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Tuesday, November 29, 2022

Drugs: European Youth, a Target of Choice

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Christian Mirre
Christian Mirre
PhD. in Sciences, holds a Doctorat d'Etat ès Sciences from the University of Marseille-Luminy and has been a long term biologist at the French CNRS's Section of Life Sciences. Currently, representative of the Foundation for a Drug Free Europe.

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Drugs: European Youth – Currently, in this year 2022, the European population in the 27 Member States is about 447 million of inhabitants (INSEE) and among them nearly 108 million people are in schools (Eurostat), enrolled in institutions ranging from early childhood care to higher education. This pool of scholarized people are representing for the 0-17 years old around 18% of the total population.

The acceleration of widespread use of drugs … and the litany of new street drugs all play a part in our debilitated society. Even schoolchildren are shoved on to drugs    

L.RON HUBBARD (1911-1986)

It is well known that adolescence, defines as those between 10 and 19 years of age, is a critical period of life between childhood and adulthood which will impact their future development. Indeed, nowadays more than ever, living in a challenging environment, adolescence is exposed “to a range of risks, reinforced by the digital world and social media, and which include, inter alia, violence and abuse, sexual or economic exploitation, trafficking, migration, radicalisation, recruitment into gangs or militias, substance use and addiction”  noted the Committee on the Rights of the Child-General Comment, III-13 in 2016.

Following a large wave of cannabis policy liberalisation from some countries, aware of the economic stakes and of the trade-offs involved in this political debate, the World Health Organization (WHO) and United Nations Office on Drugs and Crime (UNODC), based on 2 December 2020 recommendation, have rescheduled the cannabis and its resin from schedule IV to I of the 1961 Single Convention on Narcotic Drugs, i.e. only available for medical and scientific purposes and remaining under all the control levels of the 1961 Convention. Meanwhile, the International Narcotic Control Board and the World Customs Organization ensure cannabis availability for the above purposes while “preventing the risk of diversion into the illicit market”.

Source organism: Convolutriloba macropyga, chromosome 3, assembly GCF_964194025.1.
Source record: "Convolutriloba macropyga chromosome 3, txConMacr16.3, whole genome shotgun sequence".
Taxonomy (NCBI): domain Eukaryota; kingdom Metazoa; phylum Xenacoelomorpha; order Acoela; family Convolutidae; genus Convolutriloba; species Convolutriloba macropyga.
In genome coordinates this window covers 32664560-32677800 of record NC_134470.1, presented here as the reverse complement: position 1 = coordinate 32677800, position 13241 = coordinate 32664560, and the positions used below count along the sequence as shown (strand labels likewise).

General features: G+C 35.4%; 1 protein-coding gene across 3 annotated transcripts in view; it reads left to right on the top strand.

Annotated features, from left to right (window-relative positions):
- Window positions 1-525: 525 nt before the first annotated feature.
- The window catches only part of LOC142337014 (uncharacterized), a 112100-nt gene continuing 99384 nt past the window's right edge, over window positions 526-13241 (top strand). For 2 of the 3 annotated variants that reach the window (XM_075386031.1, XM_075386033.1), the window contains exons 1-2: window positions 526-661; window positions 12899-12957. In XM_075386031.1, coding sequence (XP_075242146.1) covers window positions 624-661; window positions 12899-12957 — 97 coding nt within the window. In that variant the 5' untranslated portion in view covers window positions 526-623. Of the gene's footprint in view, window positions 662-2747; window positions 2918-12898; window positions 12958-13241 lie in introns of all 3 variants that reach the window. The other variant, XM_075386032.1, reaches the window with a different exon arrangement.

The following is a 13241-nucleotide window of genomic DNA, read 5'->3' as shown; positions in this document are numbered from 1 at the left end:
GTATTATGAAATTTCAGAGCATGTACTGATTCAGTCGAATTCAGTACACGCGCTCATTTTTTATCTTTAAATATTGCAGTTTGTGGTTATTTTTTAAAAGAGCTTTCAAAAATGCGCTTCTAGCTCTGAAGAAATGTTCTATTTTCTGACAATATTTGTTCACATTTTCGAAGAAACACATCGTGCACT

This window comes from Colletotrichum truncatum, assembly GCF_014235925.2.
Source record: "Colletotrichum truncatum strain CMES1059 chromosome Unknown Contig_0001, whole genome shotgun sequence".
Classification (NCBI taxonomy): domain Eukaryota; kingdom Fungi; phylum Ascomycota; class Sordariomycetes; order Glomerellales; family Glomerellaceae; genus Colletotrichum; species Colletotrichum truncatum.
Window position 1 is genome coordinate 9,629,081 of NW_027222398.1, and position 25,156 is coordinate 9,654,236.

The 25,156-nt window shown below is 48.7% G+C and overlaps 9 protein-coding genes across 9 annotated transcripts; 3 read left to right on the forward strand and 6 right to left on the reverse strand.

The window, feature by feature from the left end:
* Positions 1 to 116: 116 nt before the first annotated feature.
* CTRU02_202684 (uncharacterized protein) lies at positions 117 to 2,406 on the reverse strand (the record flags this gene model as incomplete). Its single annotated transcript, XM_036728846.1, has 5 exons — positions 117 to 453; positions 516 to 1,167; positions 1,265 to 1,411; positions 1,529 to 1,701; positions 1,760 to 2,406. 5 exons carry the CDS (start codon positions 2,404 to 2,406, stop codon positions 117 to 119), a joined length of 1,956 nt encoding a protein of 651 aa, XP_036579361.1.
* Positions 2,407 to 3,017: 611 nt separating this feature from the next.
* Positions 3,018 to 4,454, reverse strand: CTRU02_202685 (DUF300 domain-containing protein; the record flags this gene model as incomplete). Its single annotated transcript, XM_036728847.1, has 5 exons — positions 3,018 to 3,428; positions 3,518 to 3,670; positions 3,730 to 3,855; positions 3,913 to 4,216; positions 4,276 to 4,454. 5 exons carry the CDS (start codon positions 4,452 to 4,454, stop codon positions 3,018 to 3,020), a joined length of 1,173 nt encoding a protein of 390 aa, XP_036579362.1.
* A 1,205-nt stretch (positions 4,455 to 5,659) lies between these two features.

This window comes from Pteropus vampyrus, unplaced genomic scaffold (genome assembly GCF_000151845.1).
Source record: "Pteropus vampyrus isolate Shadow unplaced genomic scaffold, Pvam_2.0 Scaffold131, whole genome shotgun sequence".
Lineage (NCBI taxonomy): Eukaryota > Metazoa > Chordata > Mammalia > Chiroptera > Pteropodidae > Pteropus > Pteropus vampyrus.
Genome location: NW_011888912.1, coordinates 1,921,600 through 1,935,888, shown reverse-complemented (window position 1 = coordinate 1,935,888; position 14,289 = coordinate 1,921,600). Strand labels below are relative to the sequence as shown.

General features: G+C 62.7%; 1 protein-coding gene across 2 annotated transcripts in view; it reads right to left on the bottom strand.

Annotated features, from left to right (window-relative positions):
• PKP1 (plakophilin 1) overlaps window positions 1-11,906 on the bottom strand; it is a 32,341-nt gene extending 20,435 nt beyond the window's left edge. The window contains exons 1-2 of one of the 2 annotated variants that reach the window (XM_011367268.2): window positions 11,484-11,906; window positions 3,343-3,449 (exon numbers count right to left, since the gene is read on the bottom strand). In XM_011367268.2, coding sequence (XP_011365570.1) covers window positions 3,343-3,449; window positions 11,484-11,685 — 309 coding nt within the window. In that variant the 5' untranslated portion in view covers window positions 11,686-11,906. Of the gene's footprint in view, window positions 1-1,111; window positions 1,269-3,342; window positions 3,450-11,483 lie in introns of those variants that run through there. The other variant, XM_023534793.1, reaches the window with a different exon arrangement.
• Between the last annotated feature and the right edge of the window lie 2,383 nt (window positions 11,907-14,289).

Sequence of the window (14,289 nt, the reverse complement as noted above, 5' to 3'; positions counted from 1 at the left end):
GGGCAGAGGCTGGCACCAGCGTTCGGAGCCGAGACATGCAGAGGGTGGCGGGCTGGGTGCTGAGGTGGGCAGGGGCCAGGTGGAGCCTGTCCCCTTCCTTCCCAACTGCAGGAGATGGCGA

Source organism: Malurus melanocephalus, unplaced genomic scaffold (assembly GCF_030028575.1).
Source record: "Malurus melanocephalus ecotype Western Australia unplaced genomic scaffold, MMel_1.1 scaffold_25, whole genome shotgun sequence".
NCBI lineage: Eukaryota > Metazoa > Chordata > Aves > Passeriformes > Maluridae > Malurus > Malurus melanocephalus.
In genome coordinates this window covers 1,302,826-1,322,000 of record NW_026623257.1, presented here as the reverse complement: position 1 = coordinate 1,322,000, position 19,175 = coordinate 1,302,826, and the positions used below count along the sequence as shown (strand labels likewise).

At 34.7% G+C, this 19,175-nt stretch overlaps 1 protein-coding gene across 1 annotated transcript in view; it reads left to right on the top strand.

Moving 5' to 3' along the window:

Among the illicit drugs used in Europe, after alcohol (see a previous article) cannabis is the most prevalent drug used by adolescents. In Europe, an estimated 15.5% of the aged 15-34 and 19.1% of the 15-24 used cannabis (EMCDDA, 2022). Despite all the regulations, cannabis is the substance most frequently reported for acute drug-related health harm presentations, according to the Euro-DEN Plus hospital network (Drug Emergencies Network – EMCDDA, 2020).

 The cannabis psychoactive (mind-altering) substance, that people find so desirable is mainly concentrated in the glandular trichomes of the mature female bracts. It was only in 1964 that the psychoactive THC (Delta-9-tetrahydrocannabinol) had been isolated by the Mechoulam team in Israel. The THC is a highly liposoluble terpene molecule, one of the numerous phytocannabinoids isolated and grouped in families. The Cannabinols family includes the psychoactive Delta-9-THC and also its less potent isomer the Delta-8-THC whereas the controversial CBD is part of the Cannabidiols family. Since the 1960ies, there is a regular increasing concentration of the psychoactive component (the Delta-9-THC) in the plant, from around 0,2% to 15-20% and even more, using breeding and genetic engineering technics. Unfortunately, this increase can be paralleled with increased risks for health damage and psychotic outcomes. As a result, in the young 11-21 age users is occurring an increasing risk of suicide ideation and suicide attempt (A. Fresan et al. 2022). And it has been shown that the risk of cannabis and alcohol use disorder is more serious in people who started to use during youth or adolescence. In addition, cannabis use is altering perceptions and behaviour, the skills, lowering reaction time, affecting coordination, concentration, attention, working memory, IQ and responsiveness.

In the 1990ies the Mechoulam team had identified the complex and vital endocannabinoid system (ECS) and its receptors CB1 and CB2 and their natural ligands, respectively AEA (anandamide) and 2-AG. The receptors CB1 are very concentrated in the central nervous system including the limbic system of the brain and CB2 is more concerned by the immune system of the body.

The liposoluble THC easily crosses the hemato-encephalic barrier and has a more stable connection with the CB1 receptors than the AEA. This results in the accumulation of a larger amount of dopamine which excessively activates in the limbic area, among others, the nucleus accumbens part of the reward system, generating the impulsion to act to obtain something desirable (Gardner M. et al, 2005) and at the origin of the “high”, the euphoric feeling. But the other side of the coin is now the need and repeated searches for this pleasurable time leading to tolerance and addiction problems.